2020 was a good year for the crypto market, especially the second half of the year despite the pandemic. Bitcoin and other digital assets recovered from the spectacular crash on Black Thursday to set new records and usher in a new era of institutional investments in the crypto market.
Between the March 12 crash of $4,860 and the current ATH of $41,941, bitcoin has recorded over 100% in gains according to data by CoinMarketCap. But despite carrying on this impressive performance into 2021, the crypto market has remained appealing to criminals primarily due to its support for borderless anonymous transactions.
However, a new report by leading on-chain analysis platform Chainalysis shows that compared to 2019, crypto-related activity fell significantly in 2020 partly due to the transparent and traceable nature of crypto transactions.
Chainalysis statistics compare the total crypto value sent and received by criminal entities versus the criminal share of all crypto activity from 2017 to 2020. The data shows that in 2019, 2.1% of total crypto transaction volume worth $2.1 billion was linked to criminal activity. In 2020, the amount fell to $10 billion representing 0.34% of total crypto transactions volume.
“One reason the percentage of criminal activity fell is because overall economic activity nearly tripled between 2019 and 2020.”
Ransomware Crypto-Crimes Dominated In 2020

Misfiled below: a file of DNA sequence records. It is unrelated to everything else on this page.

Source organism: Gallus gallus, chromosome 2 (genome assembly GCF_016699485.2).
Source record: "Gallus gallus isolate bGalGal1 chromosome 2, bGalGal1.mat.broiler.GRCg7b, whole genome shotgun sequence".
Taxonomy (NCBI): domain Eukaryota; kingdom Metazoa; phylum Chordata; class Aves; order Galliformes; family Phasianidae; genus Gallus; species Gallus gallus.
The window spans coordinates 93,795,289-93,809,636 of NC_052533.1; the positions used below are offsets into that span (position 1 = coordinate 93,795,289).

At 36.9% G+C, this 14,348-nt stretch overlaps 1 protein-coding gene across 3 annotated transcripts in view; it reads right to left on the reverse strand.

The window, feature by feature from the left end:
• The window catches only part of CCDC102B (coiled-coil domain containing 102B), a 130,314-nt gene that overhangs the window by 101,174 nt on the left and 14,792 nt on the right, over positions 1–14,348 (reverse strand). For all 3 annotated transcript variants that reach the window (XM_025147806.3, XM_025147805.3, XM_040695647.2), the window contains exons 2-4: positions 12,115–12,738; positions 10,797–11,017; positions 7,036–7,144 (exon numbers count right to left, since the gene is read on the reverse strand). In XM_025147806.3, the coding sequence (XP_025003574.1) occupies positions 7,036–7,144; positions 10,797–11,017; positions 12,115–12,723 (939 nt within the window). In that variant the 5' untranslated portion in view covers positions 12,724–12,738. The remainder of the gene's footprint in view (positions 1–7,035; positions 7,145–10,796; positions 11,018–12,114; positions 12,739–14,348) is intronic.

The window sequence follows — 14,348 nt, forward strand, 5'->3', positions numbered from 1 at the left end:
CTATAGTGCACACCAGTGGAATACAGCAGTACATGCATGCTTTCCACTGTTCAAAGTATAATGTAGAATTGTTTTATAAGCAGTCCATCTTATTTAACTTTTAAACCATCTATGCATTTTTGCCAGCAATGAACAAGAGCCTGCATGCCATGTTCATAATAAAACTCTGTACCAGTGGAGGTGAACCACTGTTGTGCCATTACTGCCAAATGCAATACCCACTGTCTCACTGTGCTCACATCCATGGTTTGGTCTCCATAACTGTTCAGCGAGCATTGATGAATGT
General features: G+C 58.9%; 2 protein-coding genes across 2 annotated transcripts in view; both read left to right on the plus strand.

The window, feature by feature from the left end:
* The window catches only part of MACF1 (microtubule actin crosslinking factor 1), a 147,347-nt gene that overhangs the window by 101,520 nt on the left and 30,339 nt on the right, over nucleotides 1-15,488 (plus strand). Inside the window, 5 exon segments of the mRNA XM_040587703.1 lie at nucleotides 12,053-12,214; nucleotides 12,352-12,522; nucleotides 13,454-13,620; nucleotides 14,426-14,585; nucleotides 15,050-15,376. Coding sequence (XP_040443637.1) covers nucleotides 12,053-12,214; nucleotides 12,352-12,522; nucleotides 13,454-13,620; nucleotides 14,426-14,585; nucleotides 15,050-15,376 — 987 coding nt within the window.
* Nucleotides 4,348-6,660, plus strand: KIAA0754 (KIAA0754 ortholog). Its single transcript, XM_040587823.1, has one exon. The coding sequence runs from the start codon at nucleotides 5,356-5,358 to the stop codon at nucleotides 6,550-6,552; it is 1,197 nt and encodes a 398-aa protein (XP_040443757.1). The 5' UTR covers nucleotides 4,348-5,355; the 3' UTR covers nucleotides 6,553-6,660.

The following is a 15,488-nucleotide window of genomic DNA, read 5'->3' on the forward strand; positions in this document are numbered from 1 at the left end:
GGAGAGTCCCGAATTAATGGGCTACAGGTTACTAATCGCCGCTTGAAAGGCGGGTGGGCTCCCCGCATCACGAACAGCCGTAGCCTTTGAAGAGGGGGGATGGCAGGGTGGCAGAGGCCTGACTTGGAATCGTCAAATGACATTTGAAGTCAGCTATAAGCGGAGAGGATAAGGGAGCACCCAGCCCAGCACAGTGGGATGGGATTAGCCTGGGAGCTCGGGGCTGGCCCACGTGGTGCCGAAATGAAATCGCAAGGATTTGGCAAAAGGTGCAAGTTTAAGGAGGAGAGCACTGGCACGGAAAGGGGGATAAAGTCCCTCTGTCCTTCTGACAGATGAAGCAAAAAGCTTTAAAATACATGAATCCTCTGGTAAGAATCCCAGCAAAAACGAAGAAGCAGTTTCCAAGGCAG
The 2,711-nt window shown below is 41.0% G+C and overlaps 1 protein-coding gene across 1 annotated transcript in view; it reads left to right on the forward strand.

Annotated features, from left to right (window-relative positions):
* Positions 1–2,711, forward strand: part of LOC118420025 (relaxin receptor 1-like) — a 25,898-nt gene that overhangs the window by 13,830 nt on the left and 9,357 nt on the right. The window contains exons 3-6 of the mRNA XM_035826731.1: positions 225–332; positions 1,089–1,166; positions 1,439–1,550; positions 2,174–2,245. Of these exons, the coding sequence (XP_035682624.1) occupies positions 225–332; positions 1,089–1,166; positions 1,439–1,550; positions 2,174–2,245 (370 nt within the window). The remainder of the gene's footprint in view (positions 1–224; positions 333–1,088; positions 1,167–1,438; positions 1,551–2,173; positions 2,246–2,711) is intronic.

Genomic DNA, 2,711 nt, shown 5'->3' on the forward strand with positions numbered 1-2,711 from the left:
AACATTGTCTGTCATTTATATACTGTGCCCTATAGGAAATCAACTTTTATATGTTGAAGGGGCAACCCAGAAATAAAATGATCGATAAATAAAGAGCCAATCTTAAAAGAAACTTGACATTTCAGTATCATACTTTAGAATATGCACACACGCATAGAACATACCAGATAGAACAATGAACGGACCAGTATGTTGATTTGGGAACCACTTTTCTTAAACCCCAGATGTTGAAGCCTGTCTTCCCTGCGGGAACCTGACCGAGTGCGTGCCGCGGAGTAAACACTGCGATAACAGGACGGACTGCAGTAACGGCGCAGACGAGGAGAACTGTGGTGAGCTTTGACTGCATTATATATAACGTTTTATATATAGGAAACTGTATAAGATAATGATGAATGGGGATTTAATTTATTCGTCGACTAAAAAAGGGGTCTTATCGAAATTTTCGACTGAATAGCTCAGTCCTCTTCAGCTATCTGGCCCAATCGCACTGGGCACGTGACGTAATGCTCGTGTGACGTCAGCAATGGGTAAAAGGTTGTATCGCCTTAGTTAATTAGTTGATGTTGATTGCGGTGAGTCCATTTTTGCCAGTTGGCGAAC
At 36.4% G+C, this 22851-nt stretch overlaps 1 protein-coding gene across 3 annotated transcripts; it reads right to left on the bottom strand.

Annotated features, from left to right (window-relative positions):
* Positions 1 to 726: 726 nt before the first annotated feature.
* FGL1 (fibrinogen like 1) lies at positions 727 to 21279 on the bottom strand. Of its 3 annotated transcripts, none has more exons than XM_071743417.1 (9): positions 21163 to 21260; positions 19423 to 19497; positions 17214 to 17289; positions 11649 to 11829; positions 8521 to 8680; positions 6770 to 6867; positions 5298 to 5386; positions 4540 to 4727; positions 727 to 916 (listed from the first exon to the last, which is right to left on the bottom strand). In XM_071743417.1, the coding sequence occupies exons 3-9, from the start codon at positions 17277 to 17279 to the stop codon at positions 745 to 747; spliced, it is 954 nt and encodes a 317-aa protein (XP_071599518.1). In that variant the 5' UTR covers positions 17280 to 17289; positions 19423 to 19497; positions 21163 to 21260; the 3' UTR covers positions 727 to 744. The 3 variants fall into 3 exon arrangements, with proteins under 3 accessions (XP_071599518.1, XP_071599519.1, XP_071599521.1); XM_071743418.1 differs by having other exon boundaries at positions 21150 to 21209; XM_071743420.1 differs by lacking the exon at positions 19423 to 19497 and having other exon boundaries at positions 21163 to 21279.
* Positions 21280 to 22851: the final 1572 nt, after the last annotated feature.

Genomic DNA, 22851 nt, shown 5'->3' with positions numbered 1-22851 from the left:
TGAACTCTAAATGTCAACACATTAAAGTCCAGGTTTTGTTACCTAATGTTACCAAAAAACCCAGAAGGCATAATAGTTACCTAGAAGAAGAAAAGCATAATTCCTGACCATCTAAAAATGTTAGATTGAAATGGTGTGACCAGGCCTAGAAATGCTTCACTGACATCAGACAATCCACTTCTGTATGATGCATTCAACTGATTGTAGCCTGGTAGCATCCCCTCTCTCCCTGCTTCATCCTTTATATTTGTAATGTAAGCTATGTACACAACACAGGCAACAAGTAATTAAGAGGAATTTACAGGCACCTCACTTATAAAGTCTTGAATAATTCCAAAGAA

Crypto Scams like the infamous PlusToken Ponzi scheme accounted for 54% worth $2.4 billion of crypto-related crime in 2019. However, in 2020, such crypto scams reduced significantly and were replaced by darknet markets which rose to $1.7 billion from $1.3 billion in 2019 but ransomware attacks on individuals and organizations overshadowed the market.
“The big story for cryptocurrency-based crime in 2020 is ransomware.”
Chainalysis stated that ransomware crimes increased by 311% from 2019 despite representing only 7% ($350 million) of all funds received by addresses linked to criminal activity. In 2020 alone ZyCrypto reported over 10 instances of collective ransomware victims around the world.
“No other category of cryptocurrency-based crime rose so dramatically in 2020, as COVID-prompted work from home measures opened up new vulnerabilities for many organizations.”
The data also indicates that the figure could be higher due to underreporting by some of the targeted victims and the figures may rise especially after more addresses are identified from ongoing investigations of new and suspected addresses in the last months of 2020.
The report concludes that ransomware attacks are the most destructive type of crypto-crimes due to their economic impact and ability to disrupt critical industries and services, and risking private or sensitive information.
“When we consider the total economic losses not just from payments, but from businesses and governments being taken offline in attacks, some experts estimate that ransomware cost $20 billion in economic losses in 2020.”